Henrietta Street exhibition on contemporary design in historic settings

 

URBAN INFILL:ALL 79 ENTRIES to an architectural competition to complete the end of a Georgian terrace on Dublin's historic Henrietta Street will go on show at Dublin City Hall. The ideas competition asked for a non-pastiche design that would fit in with the existing early Georgian terrace built, in brick, on loose Palladian principles between the years 1721-1755.

The empty site came about when the property at number 16 became derelict, was bought by Dublin Corporation and demolished in the early 1950s. It had been part of a larger house, built by Luke Gardiner in the 1740s, that was split into two in 1828.

This was a one-stage ideas competition and so is unlikely to be built. It was organised by heritage officer Charles Duggan, and was designed to address this specific site but also the wider issue of how to take a contemporary design approach in historic settings. "Many solutions tend to be quite feeble," says Duggan who gave the competition a fairly wide brief to encourage wide interpretations.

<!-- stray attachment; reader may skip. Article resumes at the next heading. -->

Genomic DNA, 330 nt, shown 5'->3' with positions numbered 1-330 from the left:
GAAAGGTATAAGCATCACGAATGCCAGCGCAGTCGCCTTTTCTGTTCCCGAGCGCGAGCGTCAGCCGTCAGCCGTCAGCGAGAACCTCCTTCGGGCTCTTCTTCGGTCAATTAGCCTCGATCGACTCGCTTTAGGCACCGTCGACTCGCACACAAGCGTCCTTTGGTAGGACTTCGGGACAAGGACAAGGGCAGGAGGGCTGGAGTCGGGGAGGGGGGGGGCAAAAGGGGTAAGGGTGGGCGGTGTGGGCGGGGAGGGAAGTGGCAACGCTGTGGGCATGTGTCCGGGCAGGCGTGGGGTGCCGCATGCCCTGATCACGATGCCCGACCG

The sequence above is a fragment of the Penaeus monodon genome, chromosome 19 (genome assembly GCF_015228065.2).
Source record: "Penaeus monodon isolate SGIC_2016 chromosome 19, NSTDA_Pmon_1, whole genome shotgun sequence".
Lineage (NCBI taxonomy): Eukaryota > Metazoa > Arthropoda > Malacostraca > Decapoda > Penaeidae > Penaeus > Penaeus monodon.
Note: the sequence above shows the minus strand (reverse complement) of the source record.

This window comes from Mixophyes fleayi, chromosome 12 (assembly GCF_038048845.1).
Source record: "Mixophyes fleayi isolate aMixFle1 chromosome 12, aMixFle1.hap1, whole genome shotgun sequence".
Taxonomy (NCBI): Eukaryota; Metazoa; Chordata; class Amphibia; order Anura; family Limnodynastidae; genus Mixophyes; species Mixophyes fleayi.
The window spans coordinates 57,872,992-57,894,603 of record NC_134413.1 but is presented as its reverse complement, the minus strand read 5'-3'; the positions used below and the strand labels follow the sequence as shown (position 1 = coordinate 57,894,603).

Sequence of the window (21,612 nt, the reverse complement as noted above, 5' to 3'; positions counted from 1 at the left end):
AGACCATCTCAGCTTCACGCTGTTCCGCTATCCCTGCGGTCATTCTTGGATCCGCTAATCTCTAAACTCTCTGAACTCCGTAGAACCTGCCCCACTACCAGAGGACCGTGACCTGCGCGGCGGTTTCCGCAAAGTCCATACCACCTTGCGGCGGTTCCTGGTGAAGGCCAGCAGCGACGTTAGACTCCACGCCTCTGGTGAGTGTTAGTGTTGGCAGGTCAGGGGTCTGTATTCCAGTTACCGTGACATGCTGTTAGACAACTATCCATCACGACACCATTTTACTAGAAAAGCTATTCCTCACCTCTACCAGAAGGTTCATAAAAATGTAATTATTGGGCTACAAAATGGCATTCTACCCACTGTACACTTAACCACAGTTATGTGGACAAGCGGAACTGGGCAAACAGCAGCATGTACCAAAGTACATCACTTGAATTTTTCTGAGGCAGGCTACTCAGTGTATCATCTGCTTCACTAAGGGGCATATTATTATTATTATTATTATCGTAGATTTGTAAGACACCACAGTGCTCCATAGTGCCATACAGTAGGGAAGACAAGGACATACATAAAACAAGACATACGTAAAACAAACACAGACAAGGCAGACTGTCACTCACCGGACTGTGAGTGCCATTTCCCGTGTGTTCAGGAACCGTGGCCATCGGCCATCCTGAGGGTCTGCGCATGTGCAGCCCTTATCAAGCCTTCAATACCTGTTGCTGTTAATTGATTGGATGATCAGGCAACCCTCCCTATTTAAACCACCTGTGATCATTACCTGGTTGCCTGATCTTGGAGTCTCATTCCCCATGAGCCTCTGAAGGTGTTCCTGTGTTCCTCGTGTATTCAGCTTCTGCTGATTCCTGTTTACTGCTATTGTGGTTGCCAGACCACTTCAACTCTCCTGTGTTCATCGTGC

The strong judging panel comprised Ali Grehan, City Architect, Dublin City Council; Edward McParland, Trinity College Dublin; Eric Parry of Eric Parry Architects in London and Gráinne Shaffrey of Shaffrey Associates Architects, who have drawn up a conservation plan for the Henrietta Street area.

Many of the entries followed the established idea of using lots of glass beside period buildings but the winning design, by Ryan Kennihan Architects, took the main material of the neighbouring houses, namely brick, and played with its form.

"We wanted to make something timeless in the same way that Georgian structures are timeless and brick was the obvious material to use," says Ryan Kennihan of Ryan Kennihan Architects. The brief also called for a suggestion as to the building's use and the architects' decision to have a school/workshop that studied historical buildings, including those on the street, also informed the robust industrial look. "We looked at old mills with their vaulted brick and steel: that language seems to sit well in the block."

Duggan hopes to have a conference next year looking at contemporary designing in historical settings.

The exhibition runs from November 1st to 11th in City Hall